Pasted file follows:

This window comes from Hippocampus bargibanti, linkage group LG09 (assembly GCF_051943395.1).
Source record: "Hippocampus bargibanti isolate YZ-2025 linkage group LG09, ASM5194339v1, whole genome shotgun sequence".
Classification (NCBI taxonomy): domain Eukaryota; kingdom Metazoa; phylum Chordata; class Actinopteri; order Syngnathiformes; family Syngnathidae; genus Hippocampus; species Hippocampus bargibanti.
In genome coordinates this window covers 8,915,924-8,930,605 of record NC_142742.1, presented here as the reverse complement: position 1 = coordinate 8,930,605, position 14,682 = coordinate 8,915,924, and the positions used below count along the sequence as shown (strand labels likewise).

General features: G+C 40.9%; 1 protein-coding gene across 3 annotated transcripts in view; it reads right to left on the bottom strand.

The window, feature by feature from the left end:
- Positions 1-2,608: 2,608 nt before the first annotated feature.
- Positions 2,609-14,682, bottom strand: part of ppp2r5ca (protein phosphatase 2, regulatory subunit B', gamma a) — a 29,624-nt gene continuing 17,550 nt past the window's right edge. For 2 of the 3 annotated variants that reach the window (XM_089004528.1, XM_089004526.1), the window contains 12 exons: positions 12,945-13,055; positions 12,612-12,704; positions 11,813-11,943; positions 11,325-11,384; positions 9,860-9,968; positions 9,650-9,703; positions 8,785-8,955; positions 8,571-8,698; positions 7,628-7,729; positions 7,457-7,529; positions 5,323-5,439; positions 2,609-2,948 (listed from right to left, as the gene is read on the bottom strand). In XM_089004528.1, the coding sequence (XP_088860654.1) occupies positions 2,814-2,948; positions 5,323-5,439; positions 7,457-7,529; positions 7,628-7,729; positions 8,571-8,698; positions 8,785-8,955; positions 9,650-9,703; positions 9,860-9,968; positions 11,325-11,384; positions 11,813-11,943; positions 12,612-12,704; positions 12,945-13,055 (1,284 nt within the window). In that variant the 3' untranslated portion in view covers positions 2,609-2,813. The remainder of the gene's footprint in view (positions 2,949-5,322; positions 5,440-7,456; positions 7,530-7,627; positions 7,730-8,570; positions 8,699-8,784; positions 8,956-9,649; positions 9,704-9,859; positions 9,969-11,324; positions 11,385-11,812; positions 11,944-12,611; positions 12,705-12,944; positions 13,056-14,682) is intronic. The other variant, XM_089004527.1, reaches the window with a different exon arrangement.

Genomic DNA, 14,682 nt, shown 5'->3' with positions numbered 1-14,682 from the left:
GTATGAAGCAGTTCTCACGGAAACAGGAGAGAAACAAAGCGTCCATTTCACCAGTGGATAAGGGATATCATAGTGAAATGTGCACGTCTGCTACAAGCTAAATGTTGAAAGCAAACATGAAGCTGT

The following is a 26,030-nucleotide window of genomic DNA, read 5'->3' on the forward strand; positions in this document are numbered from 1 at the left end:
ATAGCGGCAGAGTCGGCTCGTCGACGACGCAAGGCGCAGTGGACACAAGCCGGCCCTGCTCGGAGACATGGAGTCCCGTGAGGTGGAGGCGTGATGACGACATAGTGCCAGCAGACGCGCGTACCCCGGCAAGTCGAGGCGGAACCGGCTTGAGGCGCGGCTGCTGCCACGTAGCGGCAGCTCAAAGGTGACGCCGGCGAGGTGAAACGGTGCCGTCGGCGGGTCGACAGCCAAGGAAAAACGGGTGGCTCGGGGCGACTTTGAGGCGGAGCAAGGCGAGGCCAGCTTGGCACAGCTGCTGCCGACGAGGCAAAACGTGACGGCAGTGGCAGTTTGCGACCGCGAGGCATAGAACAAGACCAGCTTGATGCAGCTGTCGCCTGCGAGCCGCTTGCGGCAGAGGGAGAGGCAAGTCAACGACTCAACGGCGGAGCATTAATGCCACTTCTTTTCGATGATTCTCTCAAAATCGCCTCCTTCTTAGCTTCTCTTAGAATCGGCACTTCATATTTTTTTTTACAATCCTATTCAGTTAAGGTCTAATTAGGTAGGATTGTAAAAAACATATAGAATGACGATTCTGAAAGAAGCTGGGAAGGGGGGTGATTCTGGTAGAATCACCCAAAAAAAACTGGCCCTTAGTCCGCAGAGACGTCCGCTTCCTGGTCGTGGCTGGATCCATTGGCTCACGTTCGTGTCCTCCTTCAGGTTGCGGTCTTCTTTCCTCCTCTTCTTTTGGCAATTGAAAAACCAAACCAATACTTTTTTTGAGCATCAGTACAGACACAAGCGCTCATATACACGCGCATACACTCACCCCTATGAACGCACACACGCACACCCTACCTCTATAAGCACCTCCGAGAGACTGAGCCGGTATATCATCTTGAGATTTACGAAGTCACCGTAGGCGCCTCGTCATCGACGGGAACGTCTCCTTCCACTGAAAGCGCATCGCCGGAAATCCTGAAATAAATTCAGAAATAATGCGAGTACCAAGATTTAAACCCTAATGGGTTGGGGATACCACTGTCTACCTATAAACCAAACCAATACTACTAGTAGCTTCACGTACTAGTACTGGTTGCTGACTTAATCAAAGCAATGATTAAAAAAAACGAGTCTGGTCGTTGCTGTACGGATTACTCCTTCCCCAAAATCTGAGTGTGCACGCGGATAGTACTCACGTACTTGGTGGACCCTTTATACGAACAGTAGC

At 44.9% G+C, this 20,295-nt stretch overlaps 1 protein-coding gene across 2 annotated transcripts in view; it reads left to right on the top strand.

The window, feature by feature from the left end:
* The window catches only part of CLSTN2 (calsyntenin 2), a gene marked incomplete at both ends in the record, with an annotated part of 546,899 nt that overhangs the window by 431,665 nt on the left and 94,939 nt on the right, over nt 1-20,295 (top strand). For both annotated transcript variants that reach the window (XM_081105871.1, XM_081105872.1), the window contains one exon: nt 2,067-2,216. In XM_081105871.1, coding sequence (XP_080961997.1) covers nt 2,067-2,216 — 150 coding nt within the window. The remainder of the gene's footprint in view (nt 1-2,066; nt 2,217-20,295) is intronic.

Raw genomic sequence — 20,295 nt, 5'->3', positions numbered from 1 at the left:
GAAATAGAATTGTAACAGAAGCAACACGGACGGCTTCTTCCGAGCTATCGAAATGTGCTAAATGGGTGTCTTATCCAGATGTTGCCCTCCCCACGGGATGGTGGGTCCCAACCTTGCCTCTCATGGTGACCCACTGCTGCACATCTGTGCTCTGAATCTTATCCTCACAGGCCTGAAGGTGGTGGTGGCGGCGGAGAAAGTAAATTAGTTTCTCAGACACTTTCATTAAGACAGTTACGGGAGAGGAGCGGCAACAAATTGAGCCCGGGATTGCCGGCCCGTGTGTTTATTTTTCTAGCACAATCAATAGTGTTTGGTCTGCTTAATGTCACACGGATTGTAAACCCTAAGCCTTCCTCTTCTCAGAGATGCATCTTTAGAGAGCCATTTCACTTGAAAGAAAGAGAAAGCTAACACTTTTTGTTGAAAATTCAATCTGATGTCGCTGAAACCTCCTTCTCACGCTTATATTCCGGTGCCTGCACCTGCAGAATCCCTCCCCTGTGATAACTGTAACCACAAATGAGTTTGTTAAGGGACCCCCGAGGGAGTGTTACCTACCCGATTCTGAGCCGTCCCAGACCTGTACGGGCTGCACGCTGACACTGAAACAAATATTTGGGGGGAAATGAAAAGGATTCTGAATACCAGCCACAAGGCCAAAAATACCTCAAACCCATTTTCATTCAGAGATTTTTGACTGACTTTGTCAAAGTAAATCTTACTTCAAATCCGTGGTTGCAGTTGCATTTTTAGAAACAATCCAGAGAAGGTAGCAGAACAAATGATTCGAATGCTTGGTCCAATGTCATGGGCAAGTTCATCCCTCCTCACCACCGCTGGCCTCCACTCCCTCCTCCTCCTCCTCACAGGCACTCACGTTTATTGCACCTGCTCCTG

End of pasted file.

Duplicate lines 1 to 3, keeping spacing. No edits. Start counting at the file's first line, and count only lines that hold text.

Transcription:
This window comes from Hippocampus bargibanti, linkage group LG09 (assembly GCF_051943395.1).
Source record: "Hippocampus bargibanti isolate YZ-2025 linkage group LG09, ASM5194339v1, whole genome shotgun sequence".
Classification (NCBI taxonomy): domain Eukaryota; kingdom Metazoa; phylum Chordata; class Actinopteri; order Syngnathiformes; family Syngnathidae; genus Hippocampus; species Hippocampus bargibanti.